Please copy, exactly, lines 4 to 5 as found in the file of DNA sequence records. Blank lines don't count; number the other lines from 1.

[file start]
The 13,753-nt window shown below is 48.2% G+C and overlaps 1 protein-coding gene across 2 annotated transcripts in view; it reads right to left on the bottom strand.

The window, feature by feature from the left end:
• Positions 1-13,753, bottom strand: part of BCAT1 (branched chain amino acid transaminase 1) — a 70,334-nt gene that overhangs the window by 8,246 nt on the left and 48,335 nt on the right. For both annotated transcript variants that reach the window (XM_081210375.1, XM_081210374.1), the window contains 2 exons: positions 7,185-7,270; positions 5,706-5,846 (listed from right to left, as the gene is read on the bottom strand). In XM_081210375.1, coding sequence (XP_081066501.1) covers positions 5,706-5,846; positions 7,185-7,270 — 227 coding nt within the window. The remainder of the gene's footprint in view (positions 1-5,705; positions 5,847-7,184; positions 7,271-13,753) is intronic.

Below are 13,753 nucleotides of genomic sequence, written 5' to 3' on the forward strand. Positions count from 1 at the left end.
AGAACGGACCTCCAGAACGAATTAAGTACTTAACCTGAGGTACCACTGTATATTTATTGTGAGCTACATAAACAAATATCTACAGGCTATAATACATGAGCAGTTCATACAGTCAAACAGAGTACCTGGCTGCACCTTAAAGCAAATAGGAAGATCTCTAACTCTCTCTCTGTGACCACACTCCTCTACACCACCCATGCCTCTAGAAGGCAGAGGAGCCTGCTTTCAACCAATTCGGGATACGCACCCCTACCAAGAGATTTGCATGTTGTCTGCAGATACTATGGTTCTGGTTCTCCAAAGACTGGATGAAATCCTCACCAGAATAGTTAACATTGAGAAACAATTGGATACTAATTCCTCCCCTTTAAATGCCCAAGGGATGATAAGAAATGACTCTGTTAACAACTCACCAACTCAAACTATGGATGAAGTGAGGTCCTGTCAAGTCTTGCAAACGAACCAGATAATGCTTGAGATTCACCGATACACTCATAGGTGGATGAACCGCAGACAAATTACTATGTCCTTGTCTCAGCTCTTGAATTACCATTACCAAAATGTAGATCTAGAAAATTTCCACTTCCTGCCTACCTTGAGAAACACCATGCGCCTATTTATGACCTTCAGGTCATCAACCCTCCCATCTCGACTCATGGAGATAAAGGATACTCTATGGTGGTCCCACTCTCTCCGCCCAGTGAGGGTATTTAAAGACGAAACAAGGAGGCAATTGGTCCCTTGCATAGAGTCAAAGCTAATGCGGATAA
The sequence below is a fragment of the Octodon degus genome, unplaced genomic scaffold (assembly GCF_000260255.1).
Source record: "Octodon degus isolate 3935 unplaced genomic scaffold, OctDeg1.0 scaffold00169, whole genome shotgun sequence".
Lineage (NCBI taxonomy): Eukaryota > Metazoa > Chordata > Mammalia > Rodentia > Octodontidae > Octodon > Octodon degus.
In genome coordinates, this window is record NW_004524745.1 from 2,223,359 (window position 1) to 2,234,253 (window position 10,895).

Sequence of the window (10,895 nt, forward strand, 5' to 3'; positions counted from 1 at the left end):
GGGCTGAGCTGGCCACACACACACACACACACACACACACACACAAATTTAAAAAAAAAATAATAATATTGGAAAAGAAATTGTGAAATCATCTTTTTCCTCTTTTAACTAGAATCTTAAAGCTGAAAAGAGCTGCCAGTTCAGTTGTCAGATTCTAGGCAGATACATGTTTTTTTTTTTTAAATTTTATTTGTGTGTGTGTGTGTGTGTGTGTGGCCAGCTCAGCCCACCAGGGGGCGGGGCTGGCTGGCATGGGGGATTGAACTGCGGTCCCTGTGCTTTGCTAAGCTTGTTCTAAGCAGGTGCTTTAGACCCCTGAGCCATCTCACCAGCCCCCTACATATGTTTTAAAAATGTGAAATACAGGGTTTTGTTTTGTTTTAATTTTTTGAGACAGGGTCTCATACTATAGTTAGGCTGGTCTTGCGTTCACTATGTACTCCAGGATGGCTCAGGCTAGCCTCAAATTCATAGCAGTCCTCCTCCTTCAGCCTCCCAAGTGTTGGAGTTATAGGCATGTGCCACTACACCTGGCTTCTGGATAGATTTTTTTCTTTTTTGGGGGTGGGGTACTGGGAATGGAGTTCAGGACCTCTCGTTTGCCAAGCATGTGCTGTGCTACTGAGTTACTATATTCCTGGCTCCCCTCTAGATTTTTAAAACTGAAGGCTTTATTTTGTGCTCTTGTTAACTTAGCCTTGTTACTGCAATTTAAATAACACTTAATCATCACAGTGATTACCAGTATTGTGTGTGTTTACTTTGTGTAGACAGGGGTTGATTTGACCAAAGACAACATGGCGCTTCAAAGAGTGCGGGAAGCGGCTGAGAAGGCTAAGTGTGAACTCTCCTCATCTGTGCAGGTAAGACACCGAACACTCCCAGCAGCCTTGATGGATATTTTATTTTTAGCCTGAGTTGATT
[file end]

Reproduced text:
Below are 13,753 nucleotides of genomic sequence, written 5' to 3' on the forward strand. Positions count from 1 at the left end.
AGAACGGACCTCCAGAACGAATTAAGTACTTAACCTGAGGTACCACTGTATATTTATTGTGAGCTACATAAACAAATATCTACAGGCTATAATACATGAGCAGTTCATACAGTCAAACAGAGTACCTGGCTGCACCTTAAAGCAAATAGGAAGATCTCTAACTCTCTCTCTGTGACCACACTCCTCTACACCACCCATGCCTCTAGAAGGCAGAGGAGCCTGCTTTCAACCAATTCGGGATACGCACCCCTACCAAGAGATTTGCATGTTGTCTGCAGATACTATGGTTCTGGTTCTCCAAAGACTGGATGAAATCCTCACCAGAATAGTTAACATTGAGAAACAATTGGATACTAATTCCTCCCCTTTAAATGCCCAAGGGATGATAAGAAATGACTCTGTTAACAACTCACCAACTCAAACTATGGATGAAGTGAGGTCCTGTCAAGTCTTGCAAACGAACCAGATAATGCTTGAGATTCACCGATACACTCATAGGTGGATGAACCGCAGACAAATTACTATGTCCTTGTCTCAGCTCTTGAATTACCATTACCAAAATGTAGATCTAGAAAATTTCCACTTCCTGCCTACCTTGAGAAACACCATGCGCCTATTTATGACCTTCAGGTCATCAACCCTCCCATCTCGACTCATGGAGATAAAGGATACTCTATGGTGGTCCCACTCTCTCCGCCCAGTGAGGGTATTTAAAGACGAAACAAGGAGGCAATTGGTCCCTTGCATAGAGTCAAAGCTAATGCGGATAA